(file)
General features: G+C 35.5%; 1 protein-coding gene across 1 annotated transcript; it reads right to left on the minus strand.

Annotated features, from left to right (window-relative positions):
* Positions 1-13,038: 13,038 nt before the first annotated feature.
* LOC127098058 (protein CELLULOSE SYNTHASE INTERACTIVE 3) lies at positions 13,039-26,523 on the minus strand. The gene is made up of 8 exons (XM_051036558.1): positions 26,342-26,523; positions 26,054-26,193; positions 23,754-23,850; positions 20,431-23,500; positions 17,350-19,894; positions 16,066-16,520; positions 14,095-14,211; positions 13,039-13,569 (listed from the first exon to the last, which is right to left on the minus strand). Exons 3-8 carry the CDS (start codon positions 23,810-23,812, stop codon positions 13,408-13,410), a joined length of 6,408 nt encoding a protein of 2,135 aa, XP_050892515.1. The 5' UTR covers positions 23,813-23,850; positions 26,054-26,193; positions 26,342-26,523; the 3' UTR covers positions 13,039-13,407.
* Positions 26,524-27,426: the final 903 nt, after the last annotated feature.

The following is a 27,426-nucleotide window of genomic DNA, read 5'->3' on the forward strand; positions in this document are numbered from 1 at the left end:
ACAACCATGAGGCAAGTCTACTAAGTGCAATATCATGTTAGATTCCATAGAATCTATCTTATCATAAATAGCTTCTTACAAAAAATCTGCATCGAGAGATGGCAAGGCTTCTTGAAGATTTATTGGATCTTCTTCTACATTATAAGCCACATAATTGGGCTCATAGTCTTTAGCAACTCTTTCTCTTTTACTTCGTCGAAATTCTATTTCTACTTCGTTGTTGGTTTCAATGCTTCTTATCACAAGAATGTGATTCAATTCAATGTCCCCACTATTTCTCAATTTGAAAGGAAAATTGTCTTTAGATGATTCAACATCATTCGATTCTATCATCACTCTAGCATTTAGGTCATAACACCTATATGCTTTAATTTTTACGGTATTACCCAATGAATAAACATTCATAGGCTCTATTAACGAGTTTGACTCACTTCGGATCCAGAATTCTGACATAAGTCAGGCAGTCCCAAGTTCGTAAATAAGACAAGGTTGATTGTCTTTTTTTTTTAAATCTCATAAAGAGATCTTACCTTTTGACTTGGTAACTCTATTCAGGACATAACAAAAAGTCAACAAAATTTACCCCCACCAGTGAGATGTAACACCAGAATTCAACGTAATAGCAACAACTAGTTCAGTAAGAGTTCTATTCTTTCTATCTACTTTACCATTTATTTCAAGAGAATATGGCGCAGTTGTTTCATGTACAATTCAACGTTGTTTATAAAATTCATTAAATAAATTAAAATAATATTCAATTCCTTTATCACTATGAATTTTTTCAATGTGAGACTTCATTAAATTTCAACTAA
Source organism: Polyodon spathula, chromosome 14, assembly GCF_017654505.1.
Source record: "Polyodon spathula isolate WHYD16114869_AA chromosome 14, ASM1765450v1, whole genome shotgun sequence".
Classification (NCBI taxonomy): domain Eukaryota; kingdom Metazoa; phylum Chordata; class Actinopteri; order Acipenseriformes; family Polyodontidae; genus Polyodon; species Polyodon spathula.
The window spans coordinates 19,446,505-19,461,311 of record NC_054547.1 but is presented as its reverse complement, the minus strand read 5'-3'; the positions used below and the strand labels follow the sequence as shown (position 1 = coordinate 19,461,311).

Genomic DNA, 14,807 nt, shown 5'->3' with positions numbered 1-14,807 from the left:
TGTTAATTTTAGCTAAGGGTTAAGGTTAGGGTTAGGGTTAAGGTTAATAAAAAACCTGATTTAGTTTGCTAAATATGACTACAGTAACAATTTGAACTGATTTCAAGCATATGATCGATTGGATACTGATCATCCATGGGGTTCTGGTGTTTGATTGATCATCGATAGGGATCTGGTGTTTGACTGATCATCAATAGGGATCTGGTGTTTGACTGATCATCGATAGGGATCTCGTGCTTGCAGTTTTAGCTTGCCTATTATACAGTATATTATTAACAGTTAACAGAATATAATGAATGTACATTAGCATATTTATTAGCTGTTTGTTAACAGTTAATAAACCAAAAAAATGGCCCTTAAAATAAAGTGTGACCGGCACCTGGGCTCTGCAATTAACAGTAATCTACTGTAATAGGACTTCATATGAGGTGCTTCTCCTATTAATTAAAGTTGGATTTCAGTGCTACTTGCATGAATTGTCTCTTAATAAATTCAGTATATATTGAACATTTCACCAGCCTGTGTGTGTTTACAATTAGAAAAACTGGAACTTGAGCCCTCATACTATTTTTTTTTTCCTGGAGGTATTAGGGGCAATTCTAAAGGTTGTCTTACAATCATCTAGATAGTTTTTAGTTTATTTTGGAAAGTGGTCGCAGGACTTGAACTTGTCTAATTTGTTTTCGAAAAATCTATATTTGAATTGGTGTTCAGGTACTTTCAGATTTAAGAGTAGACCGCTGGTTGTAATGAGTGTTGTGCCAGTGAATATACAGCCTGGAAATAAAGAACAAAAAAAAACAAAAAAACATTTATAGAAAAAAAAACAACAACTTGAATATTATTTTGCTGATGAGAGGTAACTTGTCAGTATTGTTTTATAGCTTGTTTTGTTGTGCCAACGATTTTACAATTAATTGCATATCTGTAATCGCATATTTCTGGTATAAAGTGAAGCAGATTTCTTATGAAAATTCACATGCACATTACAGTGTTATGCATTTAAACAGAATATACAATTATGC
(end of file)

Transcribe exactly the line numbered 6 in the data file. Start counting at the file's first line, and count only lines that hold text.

The following is a 27,426-nucleotide window of genomic DNA, read 5'->3' on the forward strand; positions in this document are numbered from 1 at the left end: